Hi – I’m a photographer and have hung out on photo forums for as long as they’ve been in existence. On several reputable forums I posed the question: "Since all of you professional photographers believe that photography was invented circa 1830, and that creating a photographic negative would have been very difficult circa year 1300, and further that making a 6 foot long and detailed negative on linen cloth at that time would have been essentially impossible, what do photographers think of the claim that such a thing was actually done 700 years ago?"
So far my posts have not even been acknowledged.
Let’s see what happens. Just remember there are few photographers on this blog. One that comes to mind is a favorite photographer around here.
Allen’s theory that the Shroud is a medieval “photograph” is fascinating and clever — but in the end, it seems to answer only half of the questions raised by the Shroud and ultimately strikes me as fairly pointless even as an exercise in the history of photography. I’m not a Shroud expert of any kind at all, just an interested reader. But as a photographer, Schwortz’s paper (2000) critique of Allen’s theory strikes me as sound.
It doesn’t bother me too much that there’s no historical corroboration for Allen’s theory. It’s possible if not probable that there have been unknown geniuses throughout history who came up with something brilliant but who for whatever reason weren’t interested in publishing their ideas or weren’t able to do so. It doesn’t strike me as impossible that somebody in the middle ages came up with a photo-sensitive solution, a way to apply it to a cloth and a way to expose and then fix it — but never mentioned it to anybody else. Odd and perhaps unlikely, but not impossible.
No, for me the problems with Allen’s theory are four.
First, it seems to me inconceivable that a lone genius could not only have invented photography all by himself half a millennium before Niepce and a bunch of others thought of roughly the same idea in the 1830s, but that this same genius could have come up with the heretical idea of using this astonishing technology for a single purpose, namely, to fake the burial shroud of Christ. And that’s what Allen wants us to believe.
Second, there’s the fact that both Allen’s image and the image on the Shroud are remarkably clear and precise. Compare them to Niepce’s famous first photo from around 1825 (the “View from the Window”). Even when you are told what you’re looking at in Niepce’s photo, it’s hard to understand the image. As a matter of history, once the ball got rolling in the 1820s, photographic technology advanced pretty quickly, so that by the time of the American Civil War forty years later photographers were able to take impressively clear and detailed images. But it didn’t happen overnight in one photographer’s workshop. It’s not absolutely inconceivable that a lone genius experimented for, oh, a decade or two and was extremely lucky, so that he discovered and solved all the problems that his invention had at first. Not absolutely inconceivable, but almost.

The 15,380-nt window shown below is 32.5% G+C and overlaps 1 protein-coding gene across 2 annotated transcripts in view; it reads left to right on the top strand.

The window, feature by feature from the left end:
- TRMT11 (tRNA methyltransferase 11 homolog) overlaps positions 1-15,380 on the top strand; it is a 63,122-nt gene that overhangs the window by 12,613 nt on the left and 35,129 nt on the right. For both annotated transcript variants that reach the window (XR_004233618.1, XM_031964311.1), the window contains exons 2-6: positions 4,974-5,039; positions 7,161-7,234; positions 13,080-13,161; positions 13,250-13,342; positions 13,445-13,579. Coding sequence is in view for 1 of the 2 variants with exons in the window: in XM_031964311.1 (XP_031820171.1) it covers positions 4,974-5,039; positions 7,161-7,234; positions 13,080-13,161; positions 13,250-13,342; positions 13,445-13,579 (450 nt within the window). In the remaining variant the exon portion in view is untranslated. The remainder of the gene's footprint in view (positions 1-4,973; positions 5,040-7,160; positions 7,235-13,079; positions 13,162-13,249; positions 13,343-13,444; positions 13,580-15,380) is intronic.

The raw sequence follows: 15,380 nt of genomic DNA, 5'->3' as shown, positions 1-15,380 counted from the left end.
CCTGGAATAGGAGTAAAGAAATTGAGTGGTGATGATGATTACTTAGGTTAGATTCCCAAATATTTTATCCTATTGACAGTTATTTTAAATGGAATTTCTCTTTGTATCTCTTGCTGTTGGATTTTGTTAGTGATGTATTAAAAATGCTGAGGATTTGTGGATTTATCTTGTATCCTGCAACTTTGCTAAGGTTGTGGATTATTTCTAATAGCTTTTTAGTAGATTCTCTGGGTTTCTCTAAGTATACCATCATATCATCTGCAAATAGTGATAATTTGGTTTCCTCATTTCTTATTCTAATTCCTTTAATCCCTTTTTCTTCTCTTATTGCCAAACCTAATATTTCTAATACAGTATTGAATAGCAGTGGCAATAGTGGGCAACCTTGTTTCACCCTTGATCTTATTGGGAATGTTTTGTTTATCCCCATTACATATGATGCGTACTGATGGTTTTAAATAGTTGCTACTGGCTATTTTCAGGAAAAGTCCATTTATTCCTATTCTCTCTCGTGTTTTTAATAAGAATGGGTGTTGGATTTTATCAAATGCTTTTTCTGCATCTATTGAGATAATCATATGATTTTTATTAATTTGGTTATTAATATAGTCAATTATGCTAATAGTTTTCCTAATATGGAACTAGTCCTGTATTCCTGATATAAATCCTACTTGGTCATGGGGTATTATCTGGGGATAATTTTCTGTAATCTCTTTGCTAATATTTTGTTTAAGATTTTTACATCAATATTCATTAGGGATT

Third, on a more mundane practical level, there’s the extreme difficulty of registration or alignment of the medium (the linen cloth) for multiple exposures. I do find it inconceivable that the blood stains were placed on the cloth first and then the exposure made in exactly the right place. (Toss in the separate exposure for the head and it’s more difficult still.) Even today with all the tools at our disposal it’s hard to do a precisely aligned double exposure in a single frame of film.
Fourth, there’s the difference in the way the Shroud’s image is “projected” on the Shroud and the Allen image is projected. If I follow Schwortz’s argument and the current explanations of other leading sindonologists, the Shroud is a sort of contour map likely to be generated only by direct contact with a three-dimensional body, that is, the image on the Shroud was generated when the Shroud was not lying flat but was draped over a body. That’s certainly not what we get in a photo or in Allen’s image. Allen’s image—while a clever hypothetical demonstration—looks like a photographic negative made on a sheet hanging more or less flat and NOT like a contact-print. Schwortz rightly emphasizes this issue.
My un-expert two cents….
Very cogent and well written Professor Porter.
p.s. About the title “professor.” It tickles me to be so addressed, but I don’t deserve that honorfic. In the late 1990s I didn’t just retire, I gave up tenure and left the university. And while I still have my doctorate in classical studies, none of my scholarly work was even close to giving me expertise that’s pertinent to Sindonology. So I wouldn’t want anybody to confuse me with one of the properly qualified experts in this field! I’m speaking simply as an interested and curious “civilian”. Well, I dared to speak up here because I am a (moderately) experienced photographer. But I’m not even an expert in photographic science and certainly no expert in its application to the Shroud. I repeat: I’m just an ordinary person on the sidelines hoping the Shroud is what it seems to be and trying for myself to assess the arguments con and pro. The good arguments look to me like they’re mostly on the pro side, but I try to keep an open mind. More perhaps than some on the con side of the issue are capable of doing. :-)
The photo hypothesis deserves credit for stirring up interest in the unique image properties. But besides the problems Prof Porter mentions, there is also the fact that the shroud image is not made up of various shades as a monochrome photo. It is shaded like a pencil or charcoal drawing, made entirely of a uniform dark color dispersed on a light background. And yet it has detail similar to a photo, which would take an amazing artist to pull off.